Cameron Finch (CF): In the beginning of Voice of the Fish, you write, “I experience my body as interiority that radiates. Mirrors unnerve me. I don’t know my weight. I don’t tend to look at myself. I like gestures. Words come least naturally to me—I tend to think in images, textures.” This has been my experience with my own queerness, too—I often find difficulty articulating and translating my body’s physical and emotional experience into the rigid landscape of the alphabet so others can attempt understanding and connection, even though words are the tools I have to work with. Visual art, dance, movement; these modes of expression help to unspool me. How did you persevere with the written language despite this fraught relationship with words and go on to write such an astounding work of literature?
In Voice of the Fish, I talk of bodies surrounded by beasts, placing the animal alongside or even within the human.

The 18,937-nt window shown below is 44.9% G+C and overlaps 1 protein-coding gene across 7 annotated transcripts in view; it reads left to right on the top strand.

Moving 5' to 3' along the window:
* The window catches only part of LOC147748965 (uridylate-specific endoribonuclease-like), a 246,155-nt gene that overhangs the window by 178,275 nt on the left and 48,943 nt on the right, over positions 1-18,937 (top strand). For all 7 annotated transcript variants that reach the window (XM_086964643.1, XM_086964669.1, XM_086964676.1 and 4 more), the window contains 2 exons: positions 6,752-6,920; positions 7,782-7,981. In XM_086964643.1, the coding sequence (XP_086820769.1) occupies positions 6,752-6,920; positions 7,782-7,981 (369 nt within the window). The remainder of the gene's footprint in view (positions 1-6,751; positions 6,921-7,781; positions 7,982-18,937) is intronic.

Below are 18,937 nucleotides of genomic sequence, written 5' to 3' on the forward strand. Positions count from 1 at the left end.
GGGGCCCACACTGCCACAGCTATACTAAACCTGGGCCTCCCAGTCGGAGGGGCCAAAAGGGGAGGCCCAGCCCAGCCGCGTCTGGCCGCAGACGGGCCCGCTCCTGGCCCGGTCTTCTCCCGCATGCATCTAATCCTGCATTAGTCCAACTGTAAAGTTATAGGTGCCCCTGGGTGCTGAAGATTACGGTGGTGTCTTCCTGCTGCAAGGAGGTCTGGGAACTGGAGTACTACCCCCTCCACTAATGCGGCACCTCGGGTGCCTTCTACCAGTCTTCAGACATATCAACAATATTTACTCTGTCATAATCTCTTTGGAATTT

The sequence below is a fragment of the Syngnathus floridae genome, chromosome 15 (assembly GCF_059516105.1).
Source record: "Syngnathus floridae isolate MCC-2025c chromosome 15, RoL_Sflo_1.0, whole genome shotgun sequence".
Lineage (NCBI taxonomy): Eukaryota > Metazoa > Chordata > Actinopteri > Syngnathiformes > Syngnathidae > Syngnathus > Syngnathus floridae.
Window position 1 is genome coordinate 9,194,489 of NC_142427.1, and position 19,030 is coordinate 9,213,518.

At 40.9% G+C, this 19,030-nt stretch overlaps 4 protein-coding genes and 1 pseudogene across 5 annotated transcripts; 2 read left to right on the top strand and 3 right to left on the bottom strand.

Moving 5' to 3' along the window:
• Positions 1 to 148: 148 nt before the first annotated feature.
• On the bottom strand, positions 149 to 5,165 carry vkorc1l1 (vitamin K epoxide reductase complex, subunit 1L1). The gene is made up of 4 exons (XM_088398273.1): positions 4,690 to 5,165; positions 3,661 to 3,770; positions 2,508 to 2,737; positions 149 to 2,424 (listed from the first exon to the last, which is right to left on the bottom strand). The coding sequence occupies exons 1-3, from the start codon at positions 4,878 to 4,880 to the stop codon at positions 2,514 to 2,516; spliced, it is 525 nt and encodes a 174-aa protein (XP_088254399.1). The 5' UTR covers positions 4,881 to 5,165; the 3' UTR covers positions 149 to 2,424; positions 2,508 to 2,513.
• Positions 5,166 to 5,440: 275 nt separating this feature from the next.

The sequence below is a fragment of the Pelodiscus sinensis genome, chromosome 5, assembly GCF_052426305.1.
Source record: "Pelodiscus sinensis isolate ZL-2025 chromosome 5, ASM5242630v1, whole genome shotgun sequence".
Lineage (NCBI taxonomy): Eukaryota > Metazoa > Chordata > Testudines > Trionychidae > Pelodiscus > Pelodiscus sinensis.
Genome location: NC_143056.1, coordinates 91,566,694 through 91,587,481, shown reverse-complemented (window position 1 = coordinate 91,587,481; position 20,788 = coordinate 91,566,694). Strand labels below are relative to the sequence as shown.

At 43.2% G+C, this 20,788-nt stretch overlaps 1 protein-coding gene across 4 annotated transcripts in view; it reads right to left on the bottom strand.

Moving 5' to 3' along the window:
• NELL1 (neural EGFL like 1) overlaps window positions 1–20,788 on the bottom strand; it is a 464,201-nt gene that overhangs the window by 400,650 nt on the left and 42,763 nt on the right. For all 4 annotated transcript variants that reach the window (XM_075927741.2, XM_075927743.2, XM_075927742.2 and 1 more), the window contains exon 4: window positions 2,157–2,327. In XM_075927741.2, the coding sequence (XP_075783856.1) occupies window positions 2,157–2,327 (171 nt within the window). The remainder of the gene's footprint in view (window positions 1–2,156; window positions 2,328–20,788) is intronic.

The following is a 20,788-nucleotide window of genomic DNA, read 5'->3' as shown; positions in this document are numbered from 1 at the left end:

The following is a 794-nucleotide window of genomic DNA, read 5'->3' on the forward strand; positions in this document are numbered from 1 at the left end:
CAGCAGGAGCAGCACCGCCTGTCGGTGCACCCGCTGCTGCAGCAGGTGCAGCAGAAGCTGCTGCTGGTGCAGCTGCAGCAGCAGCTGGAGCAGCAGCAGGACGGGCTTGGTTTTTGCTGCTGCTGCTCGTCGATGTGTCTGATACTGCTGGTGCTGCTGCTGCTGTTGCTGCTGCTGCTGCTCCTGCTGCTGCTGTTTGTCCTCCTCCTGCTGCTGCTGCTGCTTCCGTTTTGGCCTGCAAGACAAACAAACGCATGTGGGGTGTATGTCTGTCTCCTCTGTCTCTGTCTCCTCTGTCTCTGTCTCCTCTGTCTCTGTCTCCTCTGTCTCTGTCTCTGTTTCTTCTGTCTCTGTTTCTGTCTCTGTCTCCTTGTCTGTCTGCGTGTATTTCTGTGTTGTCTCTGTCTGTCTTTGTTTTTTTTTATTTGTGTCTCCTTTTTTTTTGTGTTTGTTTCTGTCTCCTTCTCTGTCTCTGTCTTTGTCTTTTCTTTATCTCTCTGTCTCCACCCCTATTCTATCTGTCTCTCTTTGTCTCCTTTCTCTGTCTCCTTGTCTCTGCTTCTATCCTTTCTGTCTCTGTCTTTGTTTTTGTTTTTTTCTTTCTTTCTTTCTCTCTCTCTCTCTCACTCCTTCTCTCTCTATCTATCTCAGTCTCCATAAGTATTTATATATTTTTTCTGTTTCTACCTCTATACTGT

Lars Horn (LH): Initially, the switch from visual arts to written language arose from economic necessity. I left the UK for Canada and took up shift work to make rent. After groceries and utilities, I had no extra funds for materials or studio space. As an interim solution, I bought a notepad and pens, intending to write until I had enough money and time to return to sculptural work. But the portability and affordability of writing meant that I kept it up—especially since I moved six times or so in two years. Although wording bodily experience runs counter to language in many ways—why word that which is, that which exists strangely, defiantly off the page—writing also allows for vast possibilities when it comes to framing the body. In Voice of the Fish, I talk of bodies surrounded by beasts, placing the animal alongside or even within the human. To do the same in the visual arts—sculpture, painting, photography, performance, or cinema—raises significant pragmatic constraints. Whereas I wrote with relative ease of my mother photographing me in a bath of dead squid, my mother expended considerable time, money, and physical effort to complete the project. Similarly, writing circumvents the constraints of the physical body, opening it into the scope of the mythical or magical: anemones can pulse in the gut, eels writhe up a throat. Admittedly, language carries a certain rigidity—a socio-cultural, political sediment, and its own somewhat stilted existence as written translation for lived experience. But my background in the visual arts enabled me to appreciate the bodily iterations language can generate, how it holds vast potential for redefining the ways a body might articulate.